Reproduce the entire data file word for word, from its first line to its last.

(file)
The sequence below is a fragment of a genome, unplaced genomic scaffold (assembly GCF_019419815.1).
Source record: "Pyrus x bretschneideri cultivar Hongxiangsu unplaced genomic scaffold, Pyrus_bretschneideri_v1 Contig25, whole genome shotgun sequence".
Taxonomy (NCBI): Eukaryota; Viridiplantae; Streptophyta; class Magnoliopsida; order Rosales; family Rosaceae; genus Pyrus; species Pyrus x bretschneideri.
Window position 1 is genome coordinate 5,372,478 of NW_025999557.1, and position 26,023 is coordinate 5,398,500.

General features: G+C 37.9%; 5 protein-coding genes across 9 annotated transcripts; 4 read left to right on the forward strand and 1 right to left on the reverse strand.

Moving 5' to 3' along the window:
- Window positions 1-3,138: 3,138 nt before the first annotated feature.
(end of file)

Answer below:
The sequence below is a fragment of a genome, unplaced genomic scaffold (assembly GCF_019419815.1).
Source record: "Pyrus x bretschneideri cultivar Hongxiangsu unplaced genomic scaffold, Pyrus_bretschneideri_v1 Contig25, whole genome shotgun sequence".
Taxonomy (NCBI): Eukaryota; Viridiplantae; Streptophyta; class Magnoliopsida; order Rosales; family Rosaceae; genus Pyrus; species Pyrus x bretschneideri.
Window position 1 is genome coordinate 5,372,478 of NW_025999557.1, and position 26,023 is coordinate 5,398,500.

General features: G+C 37.9%; 5 protein-coding genes across 9 annotated transcripts; 4 read left to right on the forward strand and 1 right to left on the reverse strand.

Moving 5' to 3' along the window:
- Window positions 1-3,138: 3,138 nt before the first annotated feature.